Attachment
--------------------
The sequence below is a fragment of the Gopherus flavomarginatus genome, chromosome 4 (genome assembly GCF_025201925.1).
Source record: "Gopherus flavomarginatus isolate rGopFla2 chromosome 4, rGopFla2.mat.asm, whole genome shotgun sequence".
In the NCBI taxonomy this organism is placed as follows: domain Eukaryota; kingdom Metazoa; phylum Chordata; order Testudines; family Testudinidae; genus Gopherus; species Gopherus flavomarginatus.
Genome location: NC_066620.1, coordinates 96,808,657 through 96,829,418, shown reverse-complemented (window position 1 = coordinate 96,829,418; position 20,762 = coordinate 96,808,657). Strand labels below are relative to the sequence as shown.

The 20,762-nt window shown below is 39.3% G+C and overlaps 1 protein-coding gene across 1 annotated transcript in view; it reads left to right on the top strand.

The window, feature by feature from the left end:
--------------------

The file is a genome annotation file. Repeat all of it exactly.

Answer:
The sequence below is a fragment of the Gopherus flavomarginatus genome, chromosome 4 (genome assembly GCF_025201925.1).
Source record: "Gopherus flavomarginatus isolate rGopFla2 chromosome 4, rGopFla2.mat.asm, whole genome shotgun sequence".
In the NCBI taxonomy this organism is placed as follows: domain Eukaryota; kingdom Metazoa; phylum Chordata; order Testudines; family Testudinidae; genus Gopherus; species Gopherus flavomarginatus.
Genome location: NC_066620.1, coordinates 96,808,657 through 96,829,418, shown reverse-complemented (window position 1 = coordinate 96,829,418; position 20,762 = coordinate 96,808,657). Strand labels below are relative to the sequence as shown.

The 20,762-nt window shown below is 39.3% G+C and overlaps 1 protein-coding gene across 1 annotated transcript in view; it reads left to right on the top strand.

The window, feature by feature from the left end: